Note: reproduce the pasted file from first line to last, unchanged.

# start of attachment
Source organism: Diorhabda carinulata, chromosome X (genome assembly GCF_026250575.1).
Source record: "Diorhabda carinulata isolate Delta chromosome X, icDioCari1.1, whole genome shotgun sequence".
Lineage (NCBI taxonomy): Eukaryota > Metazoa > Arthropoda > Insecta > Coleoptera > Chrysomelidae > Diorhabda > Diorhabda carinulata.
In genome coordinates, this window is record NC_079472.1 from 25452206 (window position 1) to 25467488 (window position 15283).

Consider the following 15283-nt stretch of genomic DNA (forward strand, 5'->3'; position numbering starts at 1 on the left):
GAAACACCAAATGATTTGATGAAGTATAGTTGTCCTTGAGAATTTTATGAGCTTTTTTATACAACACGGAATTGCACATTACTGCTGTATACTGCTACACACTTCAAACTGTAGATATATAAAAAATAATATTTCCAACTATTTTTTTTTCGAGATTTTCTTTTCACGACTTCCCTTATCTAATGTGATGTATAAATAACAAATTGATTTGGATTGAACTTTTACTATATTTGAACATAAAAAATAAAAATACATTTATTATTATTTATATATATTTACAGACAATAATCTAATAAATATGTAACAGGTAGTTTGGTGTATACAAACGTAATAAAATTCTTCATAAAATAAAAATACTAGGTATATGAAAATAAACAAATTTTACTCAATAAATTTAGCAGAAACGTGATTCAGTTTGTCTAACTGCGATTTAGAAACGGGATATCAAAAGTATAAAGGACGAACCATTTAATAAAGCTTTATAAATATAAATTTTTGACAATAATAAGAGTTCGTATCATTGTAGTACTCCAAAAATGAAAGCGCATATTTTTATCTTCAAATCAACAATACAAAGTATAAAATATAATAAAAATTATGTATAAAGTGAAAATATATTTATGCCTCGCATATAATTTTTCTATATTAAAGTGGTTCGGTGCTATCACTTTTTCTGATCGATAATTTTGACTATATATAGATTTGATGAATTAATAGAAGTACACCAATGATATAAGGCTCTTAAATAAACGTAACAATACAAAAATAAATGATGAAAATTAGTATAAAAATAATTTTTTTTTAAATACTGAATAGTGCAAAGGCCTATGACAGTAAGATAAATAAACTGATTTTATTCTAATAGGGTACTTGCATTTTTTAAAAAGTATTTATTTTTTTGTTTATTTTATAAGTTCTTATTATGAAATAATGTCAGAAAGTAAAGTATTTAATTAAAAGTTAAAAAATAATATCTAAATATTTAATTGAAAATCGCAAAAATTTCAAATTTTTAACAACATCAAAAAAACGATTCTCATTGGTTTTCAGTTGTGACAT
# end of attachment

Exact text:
Source organism: Diorhabda carinulata, chromosome X (genome assembly GCF_026250575.1).
Source record: "Diorhabda carinulata isolate Delta chromosome X, icDioCari1.1, whole genome shotgun sequence".
Lineage (NCBI taxonomy): Eukaryota > Metazoa > Arthropoda > Insecta > Coleoptera > Chrysomelidae > Diorhabda > Diorhabda carinulata.
In genome coordinates, this window is record NC_079472.1 from 25452206 (window position 1) to 25467488 (window position 15283).

Consider the following 15283-nt stretch of genomic DNA (forward strand, 5'->3'; position numbering starts at 1 on the left):
GAAACACCAAATGATTTGATGAAGTATAGTTGTCCTTGAGAATTTTATGAGCTTTTTTATACAACACGGAATTGCACATTACTGCTGTATACTGCTACACACTTCAAACTGTAGATATATAAAAAATAATATTTCCAACTATTTTTTTTTCGAGATTTTCTTTTCACGACTTCCCTTATCTAATGTGATGTATAAATAACAAATTGATTTGGATTGAACTTTTACTATATTTGAACATAAAAAATAAAAATACATTTATTATTATTTATATATATTTACAGACAATAATCTAATAAATATGTAACAGGTAGTTTGGTGTATACAAACGTAATAAAATTCTTCATAAAATAAAAATACTAGGTATATGAAAATAAACAAATTTTACTCAATAAATTTAGCAGAAACGTGATTCAGTTTGTCTAACTGCGATTTAGAAACGGGATATCAAAAGTATAAAGGACGAACCATTTAATAAAGCTTTATAAATATAAATTTTTGACAATAATAAGAGTTCGTATCATTGTAGTACTCCAAAAATGAAAGCGCATATTTTTATCTTCAAATCAACAATACAAAGTATAAAATATAATAAAAATTATGTATAAAGTGAAAATATATTTATGCCTCGCATATAATTTTTCTATATTAAAGTGGTTCGGTGCTATCACTTTTTCTGATCGATAATTTTGACTATATATAGATTTGATGAATTAATAGAAGTACACCAATGATATAAGGCTCTTAAATAAACGTAACAATACAAAAATAAATGATGAAAATTAGTATAAAAATAATTTTTTTTTAAATACTGAATAGTGCAAAGGCCTATGACAGTAAGATAAATAAACTGATTTTATTCTAATAGGGTACTTGCATTTTTTAAAAAGTATTTATTTTTTTGTTTATTTTATAAGTTCTTATTATGAAATAATGTCAGAAAGTAAAGTATTTAATTAAAAGTTAAAAAATAATATCTAAATATTTAATTGAAAATCGCAAAAATTTCAAATTTTTAACAACATCAAAAAAACGATTCTCATTGGTTTTCAGTTGTGACAT